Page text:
clock menu more-arrow no yes

Filed under:

Is Marco Scutaro Playing Over His Head? . . . Now Is that (Man)Love That's Making You Think?

New, 7 comments

So far this season, Marco Scutaro has been playing an incredible shortstop (.278 / .406 / .444; 17.6 UZR/150 at shortstop). No one seems to believe that it's possible for him to keep it up, but looking at his batting average on balls in play (.288) it does not really seem all that impossible, though his Line-Drive rate is way down (does this include bunted balls?) from historic norms. His 17.9% walk-rate does seem like it must come down at some point, but does it really have to? Early last year, everyone thought his defence would regress, that it was an artifact of small sample size, but both anecdotally and statistically Scutaro was incredible last season and has been so far in 2009. Is it actually possible that he could hit and field like this for a whole year?

As far as I can tell, three things could have happened since the Jays signed Scutaro for last season. The first possibility (and the most obvious) is that all we've seen is a very small slice of Scutaro and he will come back down to Earth soon. This is what everyone seems to believe (though some to a larger extent than others), but it is not the only possibility. It is also possible that Scutaro has always been this good, but he's been criminally underused his entire career. The final possibility is that Scutaro was not underused in Oakland, but has actually made himself into a better player since arriving in Toronto. This seems unlikely, considering he's 33 years old, but is it impossible?

It has been suggested in some circles that Scutaro is generally good for an OPS of about 700 (705 career) but how he has reached that has varied throughout his career. Outside of 2006, when he OPSed 747, his OPS has been between 690 and 701 each season, despite having OBPs ranging from .297 (2004, his first full season) to .341 (last season). This doesn't necessarily mean that Scoot has tried to compensate for a loss of power, in fact he may be consciously hitting for less power because he is taking pitches early in counts (he was seeing just 3.6 pitches per plate appearance in 2004 but that number is up to 3.9 so far this season), but that may not be the case either (he only saw 3.6 per plate appearance last year). Whatever the reason, Scutaro has seemed to be able to produce offensively at a pretty consistent level throughout his career. So how could he have improved now?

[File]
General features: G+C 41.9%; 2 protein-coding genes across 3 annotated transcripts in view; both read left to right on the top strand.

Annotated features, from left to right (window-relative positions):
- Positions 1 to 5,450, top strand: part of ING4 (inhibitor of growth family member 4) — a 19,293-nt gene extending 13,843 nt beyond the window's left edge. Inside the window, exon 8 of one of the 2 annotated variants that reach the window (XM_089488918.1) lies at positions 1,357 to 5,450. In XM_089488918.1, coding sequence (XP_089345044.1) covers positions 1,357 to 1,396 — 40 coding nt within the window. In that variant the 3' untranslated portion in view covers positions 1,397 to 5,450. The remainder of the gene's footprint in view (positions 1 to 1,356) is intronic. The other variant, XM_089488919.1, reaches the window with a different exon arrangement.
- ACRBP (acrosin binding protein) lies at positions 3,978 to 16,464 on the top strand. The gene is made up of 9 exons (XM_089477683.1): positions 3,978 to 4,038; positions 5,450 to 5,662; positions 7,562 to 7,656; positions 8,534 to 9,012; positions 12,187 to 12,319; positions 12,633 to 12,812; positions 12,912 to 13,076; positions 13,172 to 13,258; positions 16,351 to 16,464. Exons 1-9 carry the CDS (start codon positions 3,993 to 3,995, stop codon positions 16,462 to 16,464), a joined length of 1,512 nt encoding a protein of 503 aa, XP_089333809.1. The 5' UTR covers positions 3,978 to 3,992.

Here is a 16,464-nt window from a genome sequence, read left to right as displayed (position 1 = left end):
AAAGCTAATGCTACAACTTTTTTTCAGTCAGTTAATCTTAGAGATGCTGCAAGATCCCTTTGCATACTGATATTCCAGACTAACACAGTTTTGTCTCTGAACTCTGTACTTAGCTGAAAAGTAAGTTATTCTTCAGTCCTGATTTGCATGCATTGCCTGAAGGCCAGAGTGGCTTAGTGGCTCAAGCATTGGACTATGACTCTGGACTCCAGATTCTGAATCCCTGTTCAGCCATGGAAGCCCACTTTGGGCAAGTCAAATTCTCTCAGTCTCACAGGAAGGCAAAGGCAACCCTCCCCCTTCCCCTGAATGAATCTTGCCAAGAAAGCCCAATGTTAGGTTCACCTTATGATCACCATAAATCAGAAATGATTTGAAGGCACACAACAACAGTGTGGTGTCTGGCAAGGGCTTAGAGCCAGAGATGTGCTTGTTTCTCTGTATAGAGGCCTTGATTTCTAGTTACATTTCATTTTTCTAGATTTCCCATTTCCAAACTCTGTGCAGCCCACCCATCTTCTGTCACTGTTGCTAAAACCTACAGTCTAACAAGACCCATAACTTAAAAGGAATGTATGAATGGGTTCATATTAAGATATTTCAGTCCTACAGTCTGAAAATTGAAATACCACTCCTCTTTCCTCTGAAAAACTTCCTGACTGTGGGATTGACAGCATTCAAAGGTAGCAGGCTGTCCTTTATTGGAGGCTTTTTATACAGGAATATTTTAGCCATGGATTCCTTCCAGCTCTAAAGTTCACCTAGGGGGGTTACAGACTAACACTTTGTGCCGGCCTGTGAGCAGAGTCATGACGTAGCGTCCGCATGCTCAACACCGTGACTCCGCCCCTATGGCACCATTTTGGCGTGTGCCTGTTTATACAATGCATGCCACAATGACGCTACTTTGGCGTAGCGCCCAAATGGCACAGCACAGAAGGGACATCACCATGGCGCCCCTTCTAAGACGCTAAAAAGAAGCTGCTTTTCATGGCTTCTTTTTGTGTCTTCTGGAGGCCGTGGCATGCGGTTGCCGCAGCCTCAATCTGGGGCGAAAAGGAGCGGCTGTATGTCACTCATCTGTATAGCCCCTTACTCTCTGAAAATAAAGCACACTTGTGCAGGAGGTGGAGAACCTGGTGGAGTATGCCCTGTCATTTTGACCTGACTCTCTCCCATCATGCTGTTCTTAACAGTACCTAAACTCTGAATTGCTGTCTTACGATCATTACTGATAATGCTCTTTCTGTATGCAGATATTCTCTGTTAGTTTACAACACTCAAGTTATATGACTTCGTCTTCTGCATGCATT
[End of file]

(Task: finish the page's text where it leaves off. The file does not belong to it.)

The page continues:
Well, let me tell you a little story . . .

Back in the '40s there was a player named Eddie Joost, a light-hitting but slick-fielding shortstop who just couldn't seem to hang on. He had trouble getting along with management in Cincinnati, which didn't help him and then he went to Boston and was converted to a third baseman with the Braves. By the time he landed in Philadelphia with the A's he was 31 years old and had a career line of .225 / .311 / .301, good for an OPS+ of 74, not exactly your idea of a player with tremendous upside, though as I said earlier, he was a great fielding shortstop and he'd never been afraid to take a walk when it was offered.

In his first season with the A's, however, he started to look for walks. He led the league in strikeouts and only batted .206, but he walked 114 times en route to a very respectable .348 OBP and somewhat less-respectable .330 SLG (a 124 isolated power thanks to 13 HR). He was 11th in AL MVP voting that season. He got even better the next season, posting a .250 / .393 / .395 line and hitting 16 HR. In 1949, at 33 years old, he had an incredible season, hitting 23 HR, walking 149 times, good for an OBP of .429 and SLG of .453 (OPS+ of 137). Over his six full seasons with the A's, the 31 year old shortstop with a 612 career OPS hit .248 / .391 / .407 with 109 dingers. We're not talking about a guy in a six year period from age 26 - 32, at the close of the 1952 season, he was 36 years old.

Does this seem at all familiar? Because Scoot started off as a relatively light-hitting middle-infielder who was relegated to a utility role. Scoot did not walk as much as Joost did early in his career, though he did walk 57 times last year. Another thing that plays against Scutaro is that Joost's first full season in the majors was at 25, whereas Scoot didn't accrue a 400 plate appearance season until he was 28, so Scutaro's a bit older now than Joost was when he reinvented himself. Nontheless, while this season is a small sample size, 29 walks in just 166 plate appearances is a basis for comparison so far.

So what we see is that it's happened before. Could Scoot be a modern-day Eddie Joost? It certainly isn't likely, but it's possible, right?